It has been a cold winter here in New Jersey, but luckily we have ten fantastic new snow-themed stories to snuggle up with in front of our warm fire! Happy reading!
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A Big Bed for Little Snow by Grace Lin, 2019
(Ages 3 and up)
I absolutely loved Grace Lin’s Caldecott Honor book, A Big Mooncake for Little Star, so I was thrilled to learn she created a companion book, A Big Bed for Little Snow, and it did not disappoint!
Little Snow is excited for his new bed made out of feathers and when Mama isn’t looking, he sneaks in a few lively jumps. With each bounce, the bed rips a little until feathers begin to trickle out. Observant readers will notice how his bed resembles a cloud and in a striking scene will delight in watching the feathers fall as snow on rooftops.
Grace Lin masterfully plays with white space and captures the sweetest emotions on her characters’ faces. This book is both charming and elegant and sure to be a popular read aloud for a winter-themed storytime or while cuddling up with a loved one during bedtime.
Bear Is Awake!: An Alphabet Story by Hannah E. Harrison, 2019
(Ages 2 – 6)
This amusing ABC book cleverly uses each letter of the alphabet to share a comical story of a bear waking up from hibernation and stumbling into a little girl’s cabin looking for food. Between the humorous pictures and the rich vocabulary effortlessly woven in, there is a lot to love about this delightful book! This is definitely one of my absolute favorite new winter and alphabet-themed books!
Wait, Rest, Pause: Dormancy in Nature by Marcie Flinchum Atkins, 2020
(Ages 3 – 6)
Wait, Rest, Pause uses stunning photographs and simple text to teach the complex concept of dormancy in a child-friendly way. Captivating vocabulary skillfully describes various ways plants, animals, and insects are dormant in the winter and more active in the warmer weather. This attractive and informative book would be a perfect introduction to a preschool science unit studying hibernation or the seasons. Helpful backmatter provides additional information on different forms of dormancy.
Snow Much Fun! by Nancy Siscoe; illustrated by Sabina Gibson, 2019
(Ages 3 and up)
Adorable illustrations featuring photographed handmade props and rhyming text share the story of three friends enjoying a snow-filled winter. Willow is a bit apprehensive at first, and while she doesn’t love all of the activities such as sledding and ice skating, she relishes in the coziness of baking and drinking hot coco inside. While the three friends may like different activities, they each try new things and even discover new hobbies. This tale of friendship is absolutely charming and an excellent winter-themed read aloud.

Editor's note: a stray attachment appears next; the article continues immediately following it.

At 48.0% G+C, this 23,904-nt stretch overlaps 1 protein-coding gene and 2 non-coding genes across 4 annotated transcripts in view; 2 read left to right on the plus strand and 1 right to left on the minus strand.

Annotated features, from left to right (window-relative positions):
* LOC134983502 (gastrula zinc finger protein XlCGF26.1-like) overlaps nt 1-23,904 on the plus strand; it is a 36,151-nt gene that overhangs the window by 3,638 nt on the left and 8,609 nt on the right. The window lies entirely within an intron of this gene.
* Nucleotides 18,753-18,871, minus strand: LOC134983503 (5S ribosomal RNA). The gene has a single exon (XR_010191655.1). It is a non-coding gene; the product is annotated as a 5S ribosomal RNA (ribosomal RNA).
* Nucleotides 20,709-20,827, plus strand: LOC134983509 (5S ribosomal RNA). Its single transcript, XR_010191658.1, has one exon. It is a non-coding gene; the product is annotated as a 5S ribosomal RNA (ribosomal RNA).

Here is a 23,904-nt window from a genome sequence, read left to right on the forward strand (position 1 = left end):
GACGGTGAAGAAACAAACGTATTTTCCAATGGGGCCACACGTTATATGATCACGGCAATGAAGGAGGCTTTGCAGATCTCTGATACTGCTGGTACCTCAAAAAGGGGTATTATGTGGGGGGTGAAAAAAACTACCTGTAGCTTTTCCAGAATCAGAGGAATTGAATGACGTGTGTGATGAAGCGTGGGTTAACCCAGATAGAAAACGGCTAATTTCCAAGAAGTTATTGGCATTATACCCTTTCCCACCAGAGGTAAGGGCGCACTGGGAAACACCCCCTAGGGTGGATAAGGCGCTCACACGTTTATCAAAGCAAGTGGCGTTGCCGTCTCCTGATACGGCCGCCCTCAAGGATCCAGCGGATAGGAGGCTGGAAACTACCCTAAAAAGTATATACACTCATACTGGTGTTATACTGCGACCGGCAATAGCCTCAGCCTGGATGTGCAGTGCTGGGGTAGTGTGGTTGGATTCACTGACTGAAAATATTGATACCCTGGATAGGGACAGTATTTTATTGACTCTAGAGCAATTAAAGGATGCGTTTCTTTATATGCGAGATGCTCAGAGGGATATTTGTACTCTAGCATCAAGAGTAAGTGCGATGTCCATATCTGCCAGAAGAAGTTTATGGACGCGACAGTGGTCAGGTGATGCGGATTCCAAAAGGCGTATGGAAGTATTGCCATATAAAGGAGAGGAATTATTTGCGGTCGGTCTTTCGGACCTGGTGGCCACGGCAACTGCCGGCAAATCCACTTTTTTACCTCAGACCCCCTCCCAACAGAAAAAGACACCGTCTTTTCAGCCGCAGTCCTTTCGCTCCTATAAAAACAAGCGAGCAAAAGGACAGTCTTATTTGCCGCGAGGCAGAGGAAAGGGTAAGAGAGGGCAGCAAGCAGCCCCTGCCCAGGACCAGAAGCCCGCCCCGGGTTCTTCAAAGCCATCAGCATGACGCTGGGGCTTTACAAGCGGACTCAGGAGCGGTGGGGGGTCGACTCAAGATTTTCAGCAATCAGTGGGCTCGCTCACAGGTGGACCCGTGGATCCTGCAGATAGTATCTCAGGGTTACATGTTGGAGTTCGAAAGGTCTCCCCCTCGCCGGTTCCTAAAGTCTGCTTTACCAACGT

The Luckiest Snowball by Elliot Kreloff, 2019
(Ages 3 – 6)
When Izzy creates a snowball, he discovers it is no ordinary ball of packed snow; it can talk! The two become fast friends and Izzy stores the snowball in his freezer taking him out for short periods of time to enjoy a little bit of each season. This colorful story takes readers on an eye-catching tour of winter, spring, summer, and fall making it an excellent read aloud choice for discussing seasons with children.
The Little Snowplow Wishes for Snow by Lora Koehler; illustrated by Jake Parker, 2019
(Ages 3 – 8)
The little snowplow enjoys working with his crew all year long, but he especially loves plowing snow. With each dandelion, shooting star, and four-leaf clover he finds, he wishes for snowfall. After an unusually mild winter, he fears there will be no snow at all this year. When his birthday arrives in March, he holds out hope for a big snowstorm and is rewarded with a day of fun with his friends. This is a cute read that many snow-loving children will relate to.
A Day So Gray by Marie Lamba; illustrated by Alea Marley, 2019
(Ages 4 and up)
This outstanding story teaches children about perception. While a snow-filled day may initially appear to be bleak, upon closer inspection, one can find hints of beautiful colors hiding in nature. I just love the message that with a positive attitude, the world will always appear more colorful and bright!
Penny and Her Sled by Kevin Henkes, 2019
(Ages 4 and up)
I adore this series from Kevin Henkes and was thrilled to find the newest installment. Penny has a new red sled and is anxiously awaiting snow. Despite her parents assurances that it will snow soon, she goes the entire winter without any flurries. She creatively finds ways to use her sled, however, and discovers it makes a fantastic bed and magic carpet for her dolls. Though saddened by the lack of snowfall this year, she finds that spring has something worth waiting for.
With messages of resourcefulness and dealing with disappointment, this beginning chapter book is an outstanding choice for new readers to enjoy independently or as a read aloud.
Wintercake by Lynne Rae Perkins, 2019
(Ages 5 and up)
When Thomas’ wintercake goes missing, his friend, Lucy, mistakenly believes it has been stolen by a stranger. When the cake is returned, however, Lucy realizes her error and she and Thomas create another wintercake to bring to their new friend. This sweet story warns children not to judge by appearances or jump to conclusions while also demonstrating the value in making amends. Due to the longer text, this is a tale that will most likely be enjoyed more one-on-one.
Almost Time by Gary Schmidt; illustrated by Brian Karas, 2020
(Ages 5 and up)
This tender story follows a father and son as they wait for warmer weather to gather sap from the trees to make maple syrup. While the boy is patiently waiting, he discovers a loose tooth and looks forward to both the syrup and his tooth falling out. This quiet story beautifully captures family traditions and a lesson in patience.